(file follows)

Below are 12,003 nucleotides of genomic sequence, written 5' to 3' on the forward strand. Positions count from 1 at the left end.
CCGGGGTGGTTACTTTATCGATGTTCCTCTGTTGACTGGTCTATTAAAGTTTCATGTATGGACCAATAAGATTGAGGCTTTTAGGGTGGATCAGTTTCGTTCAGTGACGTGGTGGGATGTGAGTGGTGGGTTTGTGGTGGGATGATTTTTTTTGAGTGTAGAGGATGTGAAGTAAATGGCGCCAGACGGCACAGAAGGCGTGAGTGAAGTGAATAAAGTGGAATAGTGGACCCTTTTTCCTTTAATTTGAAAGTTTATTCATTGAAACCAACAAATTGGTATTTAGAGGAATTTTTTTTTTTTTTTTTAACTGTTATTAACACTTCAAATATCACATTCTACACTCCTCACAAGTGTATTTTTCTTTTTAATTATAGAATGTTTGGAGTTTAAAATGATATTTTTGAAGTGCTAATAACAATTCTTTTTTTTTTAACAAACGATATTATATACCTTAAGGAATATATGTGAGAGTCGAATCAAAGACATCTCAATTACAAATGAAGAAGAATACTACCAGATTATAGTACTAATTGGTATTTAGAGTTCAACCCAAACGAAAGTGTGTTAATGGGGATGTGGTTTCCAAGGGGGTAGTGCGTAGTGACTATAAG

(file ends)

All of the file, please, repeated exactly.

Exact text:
Below are 12,003 nucleotides of genomic sequence, written 5' to 3' on the forward strand. Positions count from 1 at the left end.
CCGGGGTGGTTACTTTATCGATGTTCCTCTGTTGACTGGTCTATTAAAGTTTCATGTATGGACCAATAAGATTGAGGCTTTTAGGGTGGATCAGTTTCGTTCAGTGACGTGGTGGGATGTGAGTGGTGGGTTTGTGGTGGGATGATTTTTTTTGAGTGTAGAGGATGTGAAGTAAATGGCGCCAGACGGCACAGAAGGCGTGAGTGAAGTGAATAAAGTGGAATAGTGGACCCTTTTTCCTTTAATTTGAAAGTTTATTCATTGAAACCAACAAATTGGTATTTAGAGGAATTTTTTTTTTTTTTTTTAACTGTTATTAACACTTCAAATATCACATTCTACACTCCTCACAAGTGTATTTTTCTTTTTAATTATAGAATGTTTGGAGTTTAAAATGATATTTTTGAAGTGCTAATAACAATTCTTTTTTTTTTAACAAACGATATTATATACCTTAAGGAATATATGTGAGAGTCGAATCAAAGACATCTCAATTACAAATGAAGAAGAATACTACCAGATTATAGTACTAATTGGTATTTAGAGTTCAACCCAAACGAAAGTGTGTTAATGGGGATGTGGTTTCCAAGGGGGTAGTGCGTAGTGACTATAAG